A few weeks ago, we discussed how to start a singing career in contemporary music. Today we’ll cover how to get into musical theatre. The path to getting into the musical theatre world is all about solid training, practice, and going on audition after audition. Once you have plenty of musical theatre vocal training under your belt, here’s what you can do next.
Invest in some acting and dance training.
For musical theatre, acting and dancing are just as important as singing, and the performers who can do all three are the most marketable.
Get head shots taken.
Head shots are photographs from a person’s shoulders up. For professional auditions, it’s important to bring your head shot with you so they have a way to remember what you look like when making casting decisions.
Build a resume.
For most auditions you go on, you’ll need to bring along a resume that includes previous theater work, training, and anything else that might be relevant to getting the role. Skip irrelevant information, like the office job you have or the botany degree you just received. At first, it may not seem like you have anything to put on the resume, but include what you do have, even if it’s just your vocal training and that one recital your first vocal teacher put on. For some great tips on how to build a resume, check out this Actor’s Resource page.
Go to musical theatre camp.
For kids, summer musical theatre camps and workshops are a great way to build confidence and add to your resume. The most prestigious ones are by audition only, but there are plenty of good ones you can attend with no previous experience. Try to find one that includes acting, singing, dancing, and some sort of performance at the end.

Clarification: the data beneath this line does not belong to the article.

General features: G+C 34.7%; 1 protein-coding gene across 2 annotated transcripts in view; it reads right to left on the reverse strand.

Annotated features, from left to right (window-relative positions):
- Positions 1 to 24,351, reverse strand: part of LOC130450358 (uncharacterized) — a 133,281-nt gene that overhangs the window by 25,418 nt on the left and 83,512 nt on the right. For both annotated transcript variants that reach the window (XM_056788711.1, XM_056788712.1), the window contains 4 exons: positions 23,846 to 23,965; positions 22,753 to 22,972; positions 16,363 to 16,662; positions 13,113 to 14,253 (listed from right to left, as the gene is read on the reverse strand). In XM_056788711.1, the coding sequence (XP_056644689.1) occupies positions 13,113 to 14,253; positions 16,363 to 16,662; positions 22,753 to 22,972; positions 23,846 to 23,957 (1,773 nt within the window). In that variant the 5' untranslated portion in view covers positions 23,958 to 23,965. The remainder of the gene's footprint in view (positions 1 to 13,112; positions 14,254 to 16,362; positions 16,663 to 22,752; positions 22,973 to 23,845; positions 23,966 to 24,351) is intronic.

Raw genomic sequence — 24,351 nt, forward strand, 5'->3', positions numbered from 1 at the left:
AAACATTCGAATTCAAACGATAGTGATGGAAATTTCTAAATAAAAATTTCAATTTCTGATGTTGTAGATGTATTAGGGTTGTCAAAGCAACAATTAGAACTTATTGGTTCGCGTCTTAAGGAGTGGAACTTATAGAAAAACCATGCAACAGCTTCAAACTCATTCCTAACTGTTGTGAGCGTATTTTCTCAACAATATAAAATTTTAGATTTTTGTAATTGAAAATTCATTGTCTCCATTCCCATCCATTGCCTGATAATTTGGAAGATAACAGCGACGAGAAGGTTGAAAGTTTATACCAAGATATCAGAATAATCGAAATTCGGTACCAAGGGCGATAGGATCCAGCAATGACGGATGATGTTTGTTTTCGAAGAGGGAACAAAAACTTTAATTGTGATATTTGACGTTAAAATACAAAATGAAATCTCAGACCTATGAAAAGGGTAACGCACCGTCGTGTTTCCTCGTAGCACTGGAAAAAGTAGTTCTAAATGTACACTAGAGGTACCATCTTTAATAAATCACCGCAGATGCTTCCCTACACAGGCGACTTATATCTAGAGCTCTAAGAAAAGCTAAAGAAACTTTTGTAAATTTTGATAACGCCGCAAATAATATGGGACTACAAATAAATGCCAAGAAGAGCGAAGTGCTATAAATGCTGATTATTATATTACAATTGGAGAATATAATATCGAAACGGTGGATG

Join a children’s theatre.
Children’s theatre is great for kids, because they have the opportunity to star in roles usually reserved for adults. Some are audition only, but others invite all kids to participate, even if some are only given a small role. Click here for a list of children’s theatres in Orange County.
Audition for local theatre.
Grab a copy of Backstage if you’re on the East Coast or Backstage West if you’re on the West Coast, or go to backstage.com to look for local auditions. Look for roles that are appropriate for you, and go audition! If you want to begin with a little less competition, you can start with community theatre and work your way up to local equity shows.
Be careful with equity cards.
Think carefully before taking an equity card, a card proving your membership in the Actors’ Equity Association. While it’s tempting to take it at your first opportunity so that you can get paid and be a professional actor, it limits the roles you’re allowed to take in non-equity playhouses and may make it harder for you to find places to perform. If you want to perform a starring role in a non-equity playhouse before trying to make your way in the much more competitive world of equity, you may want to hold off. Once you’ve had your fill of amateur theater though, take the leap and start regularly auditioning for equity shows!
Go for the big time!
Once you feel confident with your skills and experience, go for the big time! Audition for national touring companies, and maybe consider moving to New York City one day to try to make it on Broadway. Some Broadway musicals now do their casting online, so look out for audition notices!